5. Charlie (Colorado) says:

    Cramp?!
    The name of the school that won’t do repeated sentences is Cramp?
    Cool.

  6. Charlie,

    Remove one letter from “Cramp,” and … expect to write lots of sentences.

    Students who live in societies which speak languages without overt, obligatory pronoun marking or verb inflection get off a little easier because they have less to write per sentence: “Not mock school … Not mock school …” Then again, maybe those kids have to write MORE sentences to make up for their languages’ brevity.

  7. Ramp, Camp, Cram … after that I lost your train of thought!!

  8. Oh shoot .. after I said I lost my train of thought, I wanted to say … Oh crap!!!

  9. Amritas, it’s interesting that “cramp” is a word with four consonants, each of which can be removed to make another word (without rearranging any letters).

    Your challenge is to find as many 4-consonant 5-letter words which display this behavior. (It is kinda hard: Brash makes two words, Slush only makes one word, and Fling makes none.)

  10. PJ/Maryland says:

    Chett, actually, “brash” makes 3 words: bras, bash, and rash.

    Thinking about your challenge, I came up with “prods”: prod, pros, pods, rods; you also get three 3 letter words: pro, pod, rod. But maybe words ending in S shouldn’t be allowed, since you just end up playing with plurals.

    When you have more than one vowel, it gets more complicated; in theory you could get five 4 letter words. “Bread” gives four 4 letter words: brad, bred, bead, and read. The fifth 4 letter word is “brea”, which I think means “tar” in Spanish (as in the La Brea tar pits). So maybe I can count four-and-a-half 4 letter words from “Bread”?

  11. Speaking as the most frothy-mouthed, rabid opponent of corporal punishment I know or have ever met anywhere but the Internet… writing sentences is NOT corporal punishment. Writing sentences has not a single solitary thing to do with submitting to a painful violent attack by an authority figure. Christ.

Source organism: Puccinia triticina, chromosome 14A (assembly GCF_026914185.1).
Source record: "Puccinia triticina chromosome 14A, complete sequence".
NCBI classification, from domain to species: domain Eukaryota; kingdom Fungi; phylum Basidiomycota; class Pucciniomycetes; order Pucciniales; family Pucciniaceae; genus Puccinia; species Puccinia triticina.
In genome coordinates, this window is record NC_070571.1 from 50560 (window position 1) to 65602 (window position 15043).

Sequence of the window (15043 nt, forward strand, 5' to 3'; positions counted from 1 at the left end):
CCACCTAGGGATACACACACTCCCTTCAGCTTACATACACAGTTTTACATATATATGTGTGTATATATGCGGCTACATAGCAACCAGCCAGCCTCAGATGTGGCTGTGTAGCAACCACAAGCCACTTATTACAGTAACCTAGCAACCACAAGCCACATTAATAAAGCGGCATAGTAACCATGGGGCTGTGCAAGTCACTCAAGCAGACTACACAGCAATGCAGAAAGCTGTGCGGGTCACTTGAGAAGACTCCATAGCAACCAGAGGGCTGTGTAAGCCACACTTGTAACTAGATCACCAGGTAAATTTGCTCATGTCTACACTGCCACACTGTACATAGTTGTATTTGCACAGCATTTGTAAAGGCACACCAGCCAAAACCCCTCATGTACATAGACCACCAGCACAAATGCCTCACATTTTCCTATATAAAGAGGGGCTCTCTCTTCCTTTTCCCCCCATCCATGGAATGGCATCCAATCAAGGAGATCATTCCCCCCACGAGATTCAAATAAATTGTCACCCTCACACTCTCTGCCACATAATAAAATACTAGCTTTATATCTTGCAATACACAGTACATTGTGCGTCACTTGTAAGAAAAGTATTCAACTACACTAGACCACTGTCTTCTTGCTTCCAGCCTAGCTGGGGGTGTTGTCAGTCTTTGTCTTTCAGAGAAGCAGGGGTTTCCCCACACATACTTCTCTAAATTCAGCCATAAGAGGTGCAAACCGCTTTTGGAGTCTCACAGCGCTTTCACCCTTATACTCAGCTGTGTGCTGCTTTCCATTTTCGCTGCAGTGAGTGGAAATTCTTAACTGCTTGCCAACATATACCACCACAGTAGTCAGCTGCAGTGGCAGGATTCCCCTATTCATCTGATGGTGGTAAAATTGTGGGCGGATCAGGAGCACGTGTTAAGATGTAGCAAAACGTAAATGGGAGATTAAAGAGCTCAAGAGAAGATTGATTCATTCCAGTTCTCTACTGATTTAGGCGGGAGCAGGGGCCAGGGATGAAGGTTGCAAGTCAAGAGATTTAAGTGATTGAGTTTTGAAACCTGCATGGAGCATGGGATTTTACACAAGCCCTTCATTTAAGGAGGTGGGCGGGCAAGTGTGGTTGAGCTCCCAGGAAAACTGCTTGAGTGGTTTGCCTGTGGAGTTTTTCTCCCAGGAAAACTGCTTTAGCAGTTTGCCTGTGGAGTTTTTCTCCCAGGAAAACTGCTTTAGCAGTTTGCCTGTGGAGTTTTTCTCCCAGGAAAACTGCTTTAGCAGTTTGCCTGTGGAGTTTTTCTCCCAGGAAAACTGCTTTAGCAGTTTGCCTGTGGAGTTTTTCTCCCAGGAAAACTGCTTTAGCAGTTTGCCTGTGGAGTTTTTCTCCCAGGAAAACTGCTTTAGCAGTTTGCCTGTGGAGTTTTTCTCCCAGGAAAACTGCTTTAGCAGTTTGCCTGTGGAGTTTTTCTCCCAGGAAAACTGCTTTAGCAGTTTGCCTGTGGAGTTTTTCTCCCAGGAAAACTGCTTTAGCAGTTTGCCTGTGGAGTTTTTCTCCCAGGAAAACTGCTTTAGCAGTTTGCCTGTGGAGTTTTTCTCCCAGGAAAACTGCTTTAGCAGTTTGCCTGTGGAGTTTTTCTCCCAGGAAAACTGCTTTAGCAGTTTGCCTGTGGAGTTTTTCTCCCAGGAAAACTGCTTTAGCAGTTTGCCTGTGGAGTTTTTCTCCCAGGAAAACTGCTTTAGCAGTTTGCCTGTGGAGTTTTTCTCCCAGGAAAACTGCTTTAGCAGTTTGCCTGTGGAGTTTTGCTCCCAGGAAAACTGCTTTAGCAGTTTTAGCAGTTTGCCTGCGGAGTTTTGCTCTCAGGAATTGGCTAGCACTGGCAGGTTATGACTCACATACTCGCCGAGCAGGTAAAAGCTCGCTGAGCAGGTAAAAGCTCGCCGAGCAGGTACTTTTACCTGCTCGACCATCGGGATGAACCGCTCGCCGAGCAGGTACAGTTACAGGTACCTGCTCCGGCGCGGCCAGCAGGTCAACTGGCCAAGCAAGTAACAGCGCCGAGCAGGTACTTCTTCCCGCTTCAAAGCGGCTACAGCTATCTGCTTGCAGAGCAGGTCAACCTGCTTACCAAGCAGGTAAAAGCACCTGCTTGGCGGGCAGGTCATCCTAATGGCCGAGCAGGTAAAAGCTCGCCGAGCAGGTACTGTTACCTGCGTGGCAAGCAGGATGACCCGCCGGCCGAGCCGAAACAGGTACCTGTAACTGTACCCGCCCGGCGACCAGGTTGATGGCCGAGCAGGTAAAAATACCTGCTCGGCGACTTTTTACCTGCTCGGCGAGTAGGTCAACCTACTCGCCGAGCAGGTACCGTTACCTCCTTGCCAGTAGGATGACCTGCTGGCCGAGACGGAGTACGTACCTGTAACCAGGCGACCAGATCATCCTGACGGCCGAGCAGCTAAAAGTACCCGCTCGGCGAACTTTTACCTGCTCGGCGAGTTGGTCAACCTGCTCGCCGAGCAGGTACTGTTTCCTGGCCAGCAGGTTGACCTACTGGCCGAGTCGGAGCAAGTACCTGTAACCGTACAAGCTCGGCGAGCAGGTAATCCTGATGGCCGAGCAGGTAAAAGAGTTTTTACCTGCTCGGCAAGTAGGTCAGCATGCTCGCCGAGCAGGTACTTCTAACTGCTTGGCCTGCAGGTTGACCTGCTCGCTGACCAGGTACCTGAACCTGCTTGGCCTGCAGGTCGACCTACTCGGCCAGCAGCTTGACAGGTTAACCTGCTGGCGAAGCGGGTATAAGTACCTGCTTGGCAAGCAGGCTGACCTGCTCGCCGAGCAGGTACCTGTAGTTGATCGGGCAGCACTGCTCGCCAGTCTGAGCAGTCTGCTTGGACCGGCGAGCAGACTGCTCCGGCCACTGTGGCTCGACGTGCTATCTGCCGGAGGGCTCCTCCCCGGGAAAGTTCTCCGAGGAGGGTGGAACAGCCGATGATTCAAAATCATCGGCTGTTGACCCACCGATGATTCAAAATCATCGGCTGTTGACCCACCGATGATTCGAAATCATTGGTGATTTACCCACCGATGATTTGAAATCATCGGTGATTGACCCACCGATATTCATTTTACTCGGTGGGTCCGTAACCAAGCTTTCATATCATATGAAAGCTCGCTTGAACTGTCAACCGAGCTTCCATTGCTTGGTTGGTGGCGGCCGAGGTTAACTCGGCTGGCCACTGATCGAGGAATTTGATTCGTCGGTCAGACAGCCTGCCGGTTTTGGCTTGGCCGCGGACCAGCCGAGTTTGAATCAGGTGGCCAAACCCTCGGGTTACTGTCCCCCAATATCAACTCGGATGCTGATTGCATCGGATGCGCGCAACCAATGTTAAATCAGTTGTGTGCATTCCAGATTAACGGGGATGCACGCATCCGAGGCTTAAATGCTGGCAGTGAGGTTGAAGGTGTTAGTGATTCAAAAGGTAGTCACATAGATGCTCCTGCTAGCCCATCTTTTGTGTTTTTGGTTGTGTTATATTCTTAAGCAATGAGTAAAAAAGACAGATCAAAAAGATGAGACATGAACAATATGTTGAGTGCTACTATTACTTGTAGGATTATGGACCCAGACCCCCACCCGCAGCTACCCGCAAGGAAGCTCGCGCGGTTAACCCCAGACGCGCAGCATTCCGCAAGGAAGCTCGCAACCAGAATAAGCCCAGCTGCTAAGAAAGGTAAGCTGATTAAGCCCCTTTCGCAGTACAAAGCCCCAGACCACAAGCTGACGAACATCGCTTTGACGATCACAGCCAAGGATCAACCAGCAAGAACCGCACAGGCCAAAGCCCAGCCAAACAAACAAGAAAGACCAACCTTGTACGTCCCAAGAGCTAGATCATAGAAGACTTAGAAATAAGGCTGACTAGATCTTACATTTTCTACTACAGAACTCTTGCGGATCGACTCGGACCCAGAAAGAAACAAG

12. braincandy says:

    Corporal punishment is when you are in the third grade and end up in the principals office and bend over and are struck three times by an 18 inch paddle, thank you Mr. Glover.I learned so much from the pain. Corporal punishment is when you are asked to extend your hands out and you sweet kind teacher strikes with all her force on your knuckles.Thank you Mrs. Anderson I learned so much from the pain. Corporal punishment is when in the third grade your teacher fills your mouth with soap and forces water in your mouth until you nearly chock. Yes, I am faily old now but the 70′s do not seem to long ago. Now I protect my child “at all costs” no matter who the authority figure is. Teachers should never be allowed to make up thier own rules, policy, practice or procedures as they go along. El Paso Independant School District does just that and I have to always be on the look out for anal cavities in authority. If it can happen to me, anyone is fair game. My daughter is in the Third grade now and she was recently sent home with homework. She had to write, I will not forget my homework 100 times. Gee! thats so intelligent and educational….ya, right. El Paso has a long way to go. First they have to educat thier idot teachers then maybe they can come back and educate our children. It has not educational value what so ever. Ya, I wrote a small note as a warning, next in person then…in court. I am a US citizen, tax payer and a voter. I will not have my taxes go to waste. I buy school materials because the city, can’t afford it. It’s a waste. My kids time is wasted with such trash for homework.

  13. Thanks for all of the help on writing lines. I had an arguement with a teacher becuase she made the class write lines for punishment. But, I managed to gather up enough evidence, thanks to this site, to where nobody in my school district will ever have to write lines again